If you don’t have a documented records management program in place for your organization, you should make establishing one a priority. A good records management program is systematic. Each record goes through a documented process that is easy for everyone in the company to follow.
Your records management program should be published so your employees can refer to it anytime. Having a records management program makes your business run more efficiently and dramatically improves your data security. A good records management program addresses the following elements.
The Lifecycle of Your Records
The lifecycle of your records is the stages your data goes through from the cradle to the grave. Records are either active or inactive. Active records are current client files, company projects, employee data and documentation on any other existing matters. At the end of the matter, the record becomes inactive. Over time old inactive records can be destroyed, ending those record’s lifecycles.
Your records management program should clearly define the lifecycle of your records and explain:
- What information needs to be gathered to create a record
- What happens to a record once it is created
- How to label active and inactive files
- If records are returned to clients once they become inactive
- How to track and document files that leave your organization
- The method and timeline for records destruction
- Any laws or regulations your data must comply with and your company’s policy for doing so
- How to account for files that leave the business before it is time for them to be destroyed
The Handling of Your Records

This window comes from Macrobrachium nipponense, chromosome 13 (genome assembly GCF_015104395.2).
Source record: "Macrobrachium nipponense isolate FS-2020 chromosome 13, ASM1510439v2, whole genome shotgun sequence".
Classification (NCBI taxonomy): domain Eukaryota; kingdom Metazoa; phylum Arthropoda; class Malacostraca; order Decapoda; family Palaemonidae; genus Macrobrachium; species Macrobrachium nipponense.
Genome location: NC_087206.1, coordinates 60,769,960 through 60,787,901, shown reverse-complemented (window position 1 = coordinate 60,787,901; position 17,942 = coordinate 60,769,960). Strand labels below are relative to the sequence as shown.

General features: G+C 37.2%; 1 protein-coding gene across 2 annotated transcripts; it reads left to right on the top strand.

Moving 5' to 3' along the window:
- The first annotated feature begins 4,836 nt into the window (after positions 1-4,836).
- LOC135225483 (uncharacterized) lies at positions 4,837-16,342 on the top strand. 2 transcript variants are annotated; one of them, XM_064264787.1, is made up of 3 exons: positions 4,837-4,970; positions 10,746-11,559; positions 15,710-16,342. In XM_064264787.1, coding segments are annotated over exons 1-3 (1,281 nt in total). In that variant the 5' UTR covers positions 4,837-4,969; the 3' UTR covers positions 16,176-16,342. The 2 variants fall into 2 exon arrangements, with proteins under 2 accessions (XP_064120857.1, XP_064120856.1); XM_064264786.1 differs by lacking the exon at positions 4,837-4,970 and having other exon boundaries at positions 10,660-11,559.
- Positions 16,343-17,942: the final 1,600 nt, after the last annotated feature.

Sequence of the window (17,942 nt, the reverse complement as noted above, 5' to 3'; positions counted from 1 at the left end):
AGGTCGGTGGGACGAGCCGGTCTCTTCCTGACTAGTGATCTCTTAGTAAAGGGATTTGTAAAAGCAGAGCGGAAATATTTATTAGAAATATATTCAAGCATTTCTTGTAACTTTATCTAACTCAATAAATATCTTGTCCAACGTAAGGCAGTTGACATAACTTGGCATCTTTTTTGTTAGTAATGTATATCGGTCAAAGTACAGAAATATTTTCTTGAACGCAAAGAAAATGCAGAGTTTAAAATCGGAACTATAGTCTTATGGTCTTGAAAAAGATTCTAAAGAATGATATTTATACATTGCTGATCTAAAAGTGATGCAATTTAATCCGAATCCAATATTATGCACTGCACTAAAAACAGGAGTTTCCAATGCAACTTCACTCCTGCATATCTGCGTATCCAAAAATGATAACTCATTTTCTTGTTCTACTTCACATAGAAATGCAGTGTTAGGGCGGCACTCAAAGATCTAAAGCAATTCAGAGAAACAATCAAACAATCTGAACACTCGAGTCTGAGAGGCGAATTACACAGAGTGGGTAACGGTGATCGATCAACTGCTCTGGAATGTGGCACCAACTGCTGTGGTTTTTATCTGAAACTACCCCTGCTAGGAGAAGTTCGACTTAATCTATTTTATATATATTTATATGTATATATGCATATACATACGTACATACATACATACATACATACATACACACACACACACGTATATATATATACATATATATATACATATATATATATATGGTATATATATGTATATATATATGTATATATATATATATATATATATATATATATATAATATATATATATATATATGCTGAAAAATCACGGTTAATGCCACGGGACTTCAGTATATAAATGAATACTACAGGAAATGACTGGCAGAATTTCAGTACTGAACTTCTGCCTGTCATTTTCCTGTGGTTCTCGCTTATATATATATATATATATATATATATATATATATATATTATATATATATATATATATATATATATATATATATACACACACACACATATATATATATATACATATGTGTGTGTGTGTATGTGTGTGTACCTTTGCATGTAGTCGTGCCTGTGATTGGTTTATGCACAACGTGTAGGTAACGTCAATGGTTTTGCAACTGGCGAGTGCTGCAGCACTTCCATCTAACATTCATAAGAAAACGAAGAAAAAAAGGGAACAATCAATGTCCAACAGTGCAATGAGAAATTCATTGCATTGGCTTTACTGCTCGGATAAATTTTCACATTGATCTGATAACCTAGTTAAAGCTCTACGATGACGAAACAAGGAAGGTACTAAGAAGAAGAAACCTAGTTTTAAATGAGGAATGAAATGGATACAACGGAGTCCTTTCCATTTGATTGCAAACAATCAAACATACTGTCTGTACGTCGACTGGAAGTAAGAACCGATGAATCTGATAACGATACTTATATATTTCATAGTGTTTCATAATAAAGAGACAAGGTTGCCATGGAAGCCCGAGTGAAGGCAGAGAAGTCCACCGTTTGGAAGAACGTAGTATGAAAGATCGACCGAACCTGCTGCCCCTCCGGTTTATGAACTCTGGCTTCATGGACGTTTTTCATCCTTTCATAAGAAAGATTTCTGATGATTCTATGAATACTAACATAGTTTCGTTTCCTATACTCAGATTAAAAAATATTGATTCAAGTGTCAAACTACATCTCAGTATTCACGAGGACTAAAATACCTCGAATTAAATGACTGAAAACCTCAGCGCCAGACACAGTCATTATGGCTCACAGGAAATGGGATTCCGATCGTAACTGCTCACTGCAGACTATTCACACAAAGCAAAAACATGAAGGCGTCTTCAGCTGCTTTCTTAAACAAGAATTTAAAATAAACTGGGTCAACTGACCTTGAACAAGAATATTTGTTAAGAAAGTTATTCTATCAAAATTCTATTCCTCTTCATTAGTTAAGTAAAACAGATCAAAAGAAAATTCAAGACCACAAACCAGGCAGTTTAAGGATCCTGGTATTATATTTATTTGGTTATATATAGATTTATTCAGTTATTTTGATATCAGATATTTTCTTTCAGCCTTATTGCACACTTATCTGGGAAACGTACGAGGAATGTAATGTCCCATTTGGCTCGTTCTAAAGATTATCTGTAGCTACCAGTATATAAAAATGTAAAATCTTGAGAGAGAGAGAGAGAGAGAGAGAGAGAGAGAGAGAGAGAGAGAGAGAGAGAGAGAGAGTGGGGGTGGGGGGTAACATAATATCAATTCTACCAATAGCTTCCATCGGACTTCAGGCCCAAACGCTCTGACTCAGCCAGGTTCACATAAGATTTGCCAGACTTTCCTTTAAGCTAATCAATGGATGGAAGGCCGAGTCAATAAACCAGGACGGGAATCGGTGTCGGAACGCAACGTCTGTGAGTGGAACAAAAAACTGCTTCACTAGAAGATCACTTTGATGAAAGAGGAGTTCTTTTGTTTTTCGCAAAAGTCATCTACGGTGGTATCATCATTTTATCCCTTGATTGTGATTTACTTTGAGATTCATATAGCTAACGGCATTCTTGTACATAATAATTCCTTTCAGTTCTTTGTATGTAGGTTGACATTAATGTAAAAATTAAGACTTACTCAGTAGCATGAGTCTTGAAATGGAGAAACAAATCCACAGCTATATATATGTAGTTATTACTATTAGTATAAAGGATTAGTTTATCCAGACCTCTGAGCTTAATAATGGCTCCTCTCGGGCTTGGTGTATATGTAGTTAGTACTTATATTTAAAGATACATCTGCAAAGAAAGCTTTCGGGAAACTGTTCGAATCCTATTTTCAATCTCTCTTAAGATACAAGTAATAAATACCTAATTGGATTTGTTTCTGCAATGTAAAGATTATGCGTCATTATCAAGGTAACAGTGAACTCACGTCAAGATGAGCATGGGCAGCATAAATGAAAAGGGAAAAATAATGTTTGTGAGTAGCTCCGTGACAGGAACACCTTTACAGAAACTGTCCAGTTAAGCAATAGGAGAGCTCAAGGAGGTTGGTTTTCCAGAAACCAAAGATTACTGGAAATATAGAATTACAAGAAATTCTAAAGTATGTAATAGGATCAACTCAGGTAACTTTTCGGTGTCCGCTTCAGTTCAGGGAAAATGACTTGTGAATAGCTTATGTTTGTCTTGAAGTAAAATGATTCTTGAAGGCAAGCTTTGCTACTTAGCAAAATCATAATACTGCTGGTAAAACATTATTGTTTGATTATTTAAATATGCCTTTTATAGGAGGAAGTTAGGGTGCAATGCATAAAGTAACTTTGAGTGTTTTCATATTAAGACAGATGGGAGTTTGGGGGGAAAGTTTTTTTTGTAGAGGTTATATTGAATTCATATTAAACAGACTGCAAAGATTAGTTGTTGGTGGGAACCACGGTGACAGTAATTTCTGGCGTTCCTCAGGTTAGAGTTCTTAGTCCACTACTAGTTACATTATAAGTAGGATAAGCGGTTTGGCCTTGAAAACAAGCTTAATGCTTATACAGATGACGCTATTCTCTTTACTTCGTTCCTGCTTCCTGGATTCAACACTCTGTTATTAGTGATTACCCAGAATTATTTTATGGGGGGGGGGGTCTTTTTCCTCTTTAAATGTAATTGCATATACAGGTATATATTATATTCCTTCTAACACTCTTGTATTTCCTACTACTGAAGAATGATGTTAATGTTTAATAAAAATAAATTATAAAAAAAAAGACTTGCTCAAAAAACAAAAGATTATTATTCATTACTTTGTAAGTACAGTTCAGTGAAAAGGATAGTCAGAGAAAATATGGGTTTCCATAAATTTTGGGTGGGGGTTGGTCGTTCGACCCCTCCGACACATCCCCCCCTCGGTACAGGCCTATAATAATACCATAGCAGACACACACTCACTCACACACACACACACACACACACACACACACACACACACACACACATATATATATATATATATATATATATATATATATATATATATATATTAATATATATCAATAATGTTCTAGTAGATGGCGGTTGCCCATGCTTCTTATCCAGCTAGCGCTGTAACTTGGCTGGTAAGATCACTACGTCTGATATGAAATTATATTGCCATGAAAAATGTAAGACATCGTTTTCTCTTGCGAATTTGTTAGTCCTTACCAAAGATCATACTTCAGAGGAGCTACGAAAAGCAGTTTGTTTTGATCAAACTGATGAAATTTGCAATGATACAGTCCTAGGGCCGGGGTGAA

Include a section that outlines how your firm handles files in your records management program. Active and inactive records can be separated to make identifying and accessing them easy. If you store records offsite make sure you define when they should be moved and track where they go.
Your records management program should have a section on records handling that explains:
- Who within your organization can access secure records
- The policy regarding personal file sharing services like a personal Dropbox account
- How electronic records are tracked, documented, stored and destroyed
- How physical records are tracked, documented, stored and destroyed
- How to securely transfer files outside of your company to other organizations
Quarterly Disposition Schedule
Implementing a quarterly disposition schedule keeps your data organized. During the disposition, you should audit your files. Make sure they are marked in their current lifestyle stage and get rid of records that you no longer need.
The part of your records management program that defines the disposition schedule should include:
- The employee responsible for quarterly dispositions
- The records destruction process
- The approvals required to destroy records
- How the approvals are asked for, obtained and documented
- How to track which files have been destroyed and when destruction should occur
If you need more than a quarter to go through your disposition process, determine which time period works best for your company and stick to it. The key is being systematic in your process.
Once you have your records management processes defined, written, and published, make sure you train the members of your organization, so they follow the program. If you need help with any part establishing a records management program, schedule a 10-minute call with me, I am happy to assist.